Is there a worse thing to find in your kitchen than ants?
Maybe one or two things – a shark in the sink, or a cover band getting between you and the coffee-maker. And to be fair to ants, they do us a favor by eating the larvae of other, more harmful pests. But if you’ve ever picked up a packet of sugar or a jar of jam only to find it swarming with ant life, you’ll agree there are few things more guaranteed to ruin a spring morning. That’s why we’ve assembled six handy tips to help you keep this crawling black menace far from your kitchen counters.
1 Keep your kitchen clean
I know – your kitchen is already clean! But ants are relentless in tracking down the faintest trace of food: they particularly love anything sweet, sticky or greasy, or meat such as pet food. Think of this as a great incentive for your family to stay on top of kitchen chores:
- Make sure counters, shelves, and cupboard surfaces are wiped thoroughly and often
- Dirty dishes need to be quickly washed (or at least shut tight inside the dishwasher)
- The kitchen should be swept and vacuumed daily
- The garbage sealed tight and taken out regularly
- Your recyclables should all be thoroughly rinsed
Feed Fido and Snowball outside if you can – or sit their food bowls in a tray of water (see advice on containers, below). Consider using vinegar to clean – it’s a great disinfectant and ants can’t stand the smell.
2 Seal your containers
You know how if you’re struggling to open a jar, sometimes it helps to pierce the lid with a sharp knife? I used to love that trick – until the day I opened a cupboard to find that an army of ants had scaled a jar of marmalade, and dropped through the hole to meet a sticky/happy end. To ant-proof your food, make sure the lids on all your containers are intact and tightly fastened. Wiping down the outside of the containers thoroughly is a good habit as well. You may also want to place particular ant favorites – such as jam, jelly or honey jars – in a shallow dish of water to provide a simple yet effective ant barrier.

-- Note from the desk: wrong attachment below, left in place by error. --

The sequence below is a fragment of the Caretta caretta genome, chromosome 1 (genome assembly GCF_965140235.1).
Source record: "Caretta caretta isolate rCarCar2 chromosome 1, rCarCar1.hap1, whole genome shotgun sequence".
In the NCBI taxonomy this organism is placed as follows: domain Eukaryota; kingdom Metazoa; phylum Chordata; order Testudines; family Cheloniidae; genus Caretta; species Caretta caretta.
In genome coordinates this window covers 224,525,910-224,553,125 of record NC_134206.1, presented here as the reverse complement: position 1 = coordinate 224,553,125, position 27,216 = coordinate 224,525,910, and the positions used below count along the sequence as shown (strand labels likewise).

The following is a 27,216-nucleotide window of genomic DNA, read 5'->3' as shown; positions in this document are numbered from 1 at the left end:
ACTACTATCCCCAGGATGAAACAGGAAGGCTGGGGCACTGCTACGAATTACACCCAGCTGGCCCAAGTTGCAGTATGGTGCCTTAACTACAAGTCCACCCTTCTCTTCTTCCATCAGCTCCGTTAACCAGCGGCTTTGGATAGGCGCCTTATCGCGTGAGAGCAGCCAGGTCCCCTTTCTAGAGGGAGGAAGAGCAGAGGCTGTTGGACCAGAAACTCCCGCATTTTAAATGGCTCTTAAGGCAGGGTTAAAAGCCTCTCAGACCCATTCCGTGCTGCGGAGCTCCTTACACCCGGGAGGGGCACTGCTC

3 Harness the power of your pantry
As I mentioned, vinegar is a great way to rid your kitchen of dirt and germs as well as ants – but so are other strong-smelling household items like lemon juice and peppermint oil. Meanwhile, spices, used coffee grounds, baby powder and citrus or cucumber peel are also effective ant deterrents: use any of these items (whichever one smells best to you!) to create a line of defense at any entry point you think the ants might use. You can also use dish soap as a barrier, or simply keep a spray bottle of soapy water handy to squirt at ants when you spot them.
One or two foods that are harmless to humans can be fatal to ants – try leaving them a treat of cornmeal or raw cream of wheat (farina). It’s a little cruel, but it is effective.
4 Block their entry
Deterring ants with cinnamon or dish soap might smell good, but it’s a little time-consuming and may not be 100% effective. A more permanent fix is to ensure that their entry points – any gaps in doors, walls or windows – are effectively closed, sealed and caulked if necessary. This has the added bonus of insulating your home for greater energy efficiency and warmer winters.
5 The acid test
Boric acid is poisonous to ants. (It’s also poisonous to humans and other animals, so keep it well out of the way of children and pets.) You can buy ant poison kits, or you can create one yourself by creating a ring of boric acid around a sugary bait, such as a saucer of syrup. Use this method with caution, not only because of the danger to other creatures in your home but because killing off too many ants could result in an increase in other household pests.
Remember, when using any kind of insecticide use caution and follow the manufacturer’s directions.
6 Call in the pros
Although the methods above should be effective in keeping the local ant population under control and away from your chopping board, some ant varieties require the use of a professional. Deposits of fine sawdust, tiny broken wings, damaged woodwork and rustling noises inside your walls can indicate the presence of carpenter ants. If you suspect you have carpenter ants call a pest control professional to eradicate their nests before they do damage to your home. If your ant problem coincides with painful stings, you may have fire ants – play it safe and call in an exterminator immediately.
Most ant varieties are not harmful to humans, and can actually provide a beneficial service by killing off other pests – but they are an unsightly presence in your kitchen and can contaminate your food. By following the advice above as soon as the first few ants are spotted, you can use simple household items to keep your kitchen clean, fresh-smelling, and – most importantly – free from ants all summer long. Just remember to be vigilant for signs of the trickier species of ants that require professional extermination.